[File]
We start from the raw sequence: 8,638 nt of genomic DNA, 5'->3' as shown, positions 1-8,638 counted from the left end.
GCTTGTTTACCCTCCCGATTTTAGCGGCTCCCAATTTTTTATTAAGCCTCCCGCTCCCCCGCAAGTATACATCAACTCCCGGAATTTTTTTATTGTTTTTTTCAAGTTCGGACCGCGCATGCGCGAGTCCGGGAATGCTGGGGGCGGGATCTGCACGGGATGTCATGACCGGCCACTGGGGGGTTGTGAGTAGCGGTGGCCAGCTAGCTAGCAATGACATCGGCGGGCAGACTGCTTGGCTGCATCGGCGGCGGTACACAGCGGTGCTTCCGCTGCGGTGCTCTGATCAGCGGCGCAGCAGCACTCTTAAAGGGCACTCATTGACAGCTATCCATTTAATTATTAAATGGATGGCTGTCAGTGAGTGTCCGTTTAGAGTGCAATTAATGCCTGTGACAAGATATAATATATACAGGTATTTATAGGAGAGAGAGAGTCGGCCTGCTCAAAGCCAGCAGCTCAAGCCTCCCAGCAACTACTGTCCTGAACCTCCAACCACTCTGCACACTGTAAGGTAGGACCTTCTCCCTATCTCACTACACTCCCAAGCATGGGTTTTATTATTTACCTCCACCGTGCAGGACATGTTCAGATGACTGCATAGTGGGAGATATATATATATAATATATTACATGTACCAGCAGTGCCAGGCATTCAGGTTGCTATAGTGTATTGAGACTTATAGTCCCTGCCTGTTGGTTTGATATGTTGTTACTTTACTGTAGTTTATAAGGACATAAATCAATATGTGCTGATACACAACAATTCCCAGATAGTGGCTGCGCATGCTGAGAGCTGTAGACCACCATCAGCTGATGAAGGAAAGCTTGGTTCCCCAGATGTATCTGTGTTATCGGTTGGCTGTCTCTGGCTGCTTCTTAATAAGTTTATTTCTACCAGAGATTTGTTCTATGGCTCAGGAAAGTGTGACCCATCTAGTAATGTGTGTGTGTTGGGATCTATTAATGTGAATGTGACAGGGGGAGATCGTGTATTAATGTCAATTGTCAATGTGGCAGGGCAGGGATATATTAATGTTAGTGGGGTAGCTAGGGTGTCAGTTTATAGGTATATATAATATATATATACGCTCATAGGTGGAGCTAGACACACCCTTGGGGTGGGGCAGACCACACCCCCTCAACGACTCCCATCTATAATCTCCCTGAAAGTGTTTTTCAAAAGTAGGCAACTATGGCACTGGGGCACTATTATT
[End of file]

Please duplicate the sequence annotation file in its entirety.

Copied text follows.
We start from the raw sequence: 8,638 nt of genomic DNA, 5'->3' as shown, positions 1-8,638 counted from the left end.
GCTTGTTTACCCTCCCGATTTTAGCGGCTCCCAATTTTTTATTAAGCCTCCCGCTCCCCCGCAAGTATACATCAACTCCCGGAATTTTTTTATTGTTTTTTTCAAGTTCGGACCGCGCATGCGCGAGTCCGGGAATGCTGGGGGCGGGATCTGCACGGGATGTCATGACCGGCCACTGGGGGGTTGTGAGTAGCGGTGGCCAGCTAGCTAGCAATGACATCGGCGGGCAGACTGCTTGGCTGCATCGGCGGCGGTACACAGCGGTGCTTCCGCTGCGGTGCTCTGATCAGCGGCGCAGCAGCACTCTTAAAGGGCACTCATTGACAGCTATCCATTTAATTATTAAATGGATGGCTGTCAGTGAGTGTCCGTTTAGAGTGCAATTAATGCCTGTGACAAGATATAATATATACAGGTATTTATAGGAGAGAGAGAGTCGGCCTGCTCAAAGCCAGCAGCTCAAGCCTCCCAGCAACTACTGTCCTGAACCTCCAACCACTCTGCACACTGTAAGGTAGGACCTTCTCCCTATCTCACTACACTCCCAAGCATGGGTTTTATTATTTACCTCCACCGTGCAGGACATGTTCAGATGACTGCATAGTGGGAGATATATATATATAATATATTACATGTACCAGCAGTGCCAGGCATTCAGGTTGCTATAGTGTATTGAGACTTATAGTCCCTGCCTGTTGGTTTGATATGTTGTTACTTTACTGTAGTTTATAAGGACATAAATCAATATGTGCTGATACACAACAATTCCCAGATAGTGGCTGCGCATGCTGAGAGCTGTAGACCACCATCAGCTGATGAAGGAAAGCTTGGTTCCCCAGATGTATCTGTGTTATCGGTTGGCTGTCTCTGGCTGCTTCTTAATAAGTTTATTTCTACCAGAGATTTGTTCTATGGCTCAGGAAAGTGTGACCCATCTAGTAATGTGTGTGTGTTGGGATCTATTAATGTGAATGTGACAGGGGGAGATCGTGTATTAATGTCAATTGTCAATGTGGCAGGGCAGGGATATATTAATGTTAGTGGGGTAGCTAGGGTGTCAGTTTATAGGTATATATAATATATATATACGCTCATAGGTGGAGCTAGACACACCCTTGGGGTGGGGCAGACCACACCCCCTCAACGACTCCCATCTATAATCTCCCTGAAAGTGTTTTTCAAAAGTAGGCAACTATGGCACTGGGGCACTATTATT